Florida State has faced one problem after another since starting the season ranked No. 3.
Now, on the verge of putting a forgettable season behind them, there are questions whether the Seminoles are actually bowl eligible.
Florida State will play Southern Mississippi in the Independence Bowl in Shreveport, Louisiana, on Wednesday. But a possible administrative error, apparently discovered by a user of the website Reddit, called into question whether the Seminoles' victory against Delaware State should count toward the NCAA's bowl-eligibility requirement.
As of Friday afternoon, no one was talking — not Florida State, Delaware State, the Atlantic Coast Conference or the NCAA had responded to requests for comment.
"We are continuing preparations for our game between Southern Miss and Florida State," Walk-on's Independence Bowl spokesman Stefan Nolet told The Associated Press in an email.
The NCAA has a waiver process for bowl eligibility and an issue like this could have been sorted out, likely in the Seminoles favor, had it been discovered sooner.
Instead, it's just the latest bad news for Florida State.
The Seminoles lost their high-profile opener to Alabama and their quarterback in week one, had two games postponed by severe weather, stumbled to a 2-5 start, needed to play Louisiana-Monroe on championship weekend to have a chance to get bowl eligible and did so a day after former coach Jimbo Fisher left the program to take the Texas A&M job.
Scrambling to finish 6-6 allowed the Seminoles to extend their record streak of consecutive years with a bowl appearance to 36. Or did it? The bowl game is still on but even that has come with a catch.
A fan who moderates the college football section of Reddit posted data he claimed to have obtained from Delaware State that apparently showed the team didn't use enough scholarship funds to meet an NCAA minimum for FCS teams to count toward FBS bowl eligibility.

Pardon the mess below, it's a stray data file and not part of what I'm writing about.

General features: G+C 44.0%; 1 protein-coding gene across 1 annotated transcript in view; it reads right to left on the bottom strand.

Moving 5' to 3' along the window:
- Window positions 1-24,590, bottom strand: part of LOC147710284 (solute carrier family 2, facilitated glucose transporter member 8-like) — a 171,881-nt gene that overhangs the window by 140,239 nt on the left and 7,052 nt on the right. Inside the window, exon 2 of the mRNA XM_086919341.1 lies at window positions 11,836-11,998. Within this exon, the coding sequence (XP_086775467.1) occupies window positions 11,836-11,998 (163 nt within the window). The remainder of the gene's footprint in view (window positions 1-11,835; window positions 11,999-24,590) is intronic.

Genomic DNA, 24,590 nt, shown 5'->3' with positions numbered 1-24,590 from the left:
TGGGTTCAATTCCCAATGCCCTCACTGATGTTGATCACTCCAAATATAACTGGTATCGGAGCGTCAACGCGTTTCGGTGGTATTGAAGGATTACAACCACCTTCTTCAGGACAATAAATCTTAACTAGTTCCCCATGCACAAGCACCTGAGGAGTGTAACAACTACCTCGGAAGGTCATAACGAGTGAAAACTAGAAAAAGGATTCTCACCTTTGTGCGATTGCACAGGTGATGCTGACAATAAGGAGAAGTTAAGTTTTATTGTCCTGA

Delaware State, which lost 77-6 at Florida State on Nov. 18, was about two players short of meeting the minimum, according to the post.
The fan, an applied scientist from the San Francisco Bay Area who uses the nickname bakonydraco on Reddit, said fans in the community have studied bowl-eligibility rules the past two seasons as bowl organizers have struggled to fill games with teams that meet the six-win minimum. The person spoke to the AP on condition of anonymity because he did not want his real-life details connected with his online identity.
He said the request process took several weeks and the moderators spent significant time analyzing the data, understanding the complexity of the rules and their implications.
The number of FBS vs. FCS games has skyrocketed since the NCAA approved 12-game schedules for major college teams in 2005. As the number of bowls also grew, the NCAA allowed FBS teams to count a victory against an FCS team toward six-win bowl eligibility if that FCS team had used 90 percent of its allotted scholarship money. The idea behind the rule was to deter FBS schools from playing FCS schools that had no chance to compete with an FBS school. In reality, though, most FBS-FCS games are lopsided contests.
Game contracts between FBS and FCS schools often stipulate that the FCS team meets the scholarship requirement. But, typically, that is a good faith agreement.
Tulane athletic director Troy Dannen said when he was AD at FCS power Northern Iowa that requirement was in every contract it had with an FBS school. He said only Wisconsin asked for verification of the numbers and that was done with a simple letter stating UNI was in compliance.
"They trusted the numbers we gave them," Dannen said.
This season, Tulane played Grambling State of the FCS and the scholarship requirement was in the contract. Dannen said Tulane did not ask Grambling for detailed documentation showing it met the scholarship requirement. Maybe that won't be the case going forward.
"This is a good example of you can't assume compliance," he said.
Dannen once was part of an NCAA committee that heard waiver requests dealing with bowl eligibility. That committee no longer exists after NCAA restructuring, but there is still a waiver process.
"I have no doubt a waiver would have been granted" to Florida State, Dannen said.
After the Independence Bowl, Florida State and its fans can fully move on to a new era under coach Willie Taggart, who said this week, "It's not how you start. It's how you finish. We're going to finish strong."
Just finishing the 2017 season — period — will likely be a relief to Florida State fans.
Associated Press Writers Joe Reedy in Tallahassee, Florida, and Oskar Garcia in Philadelphia contributed to this report.
Follow Ralph D. Russo at www.Twitter.com/ralphDrussoAP
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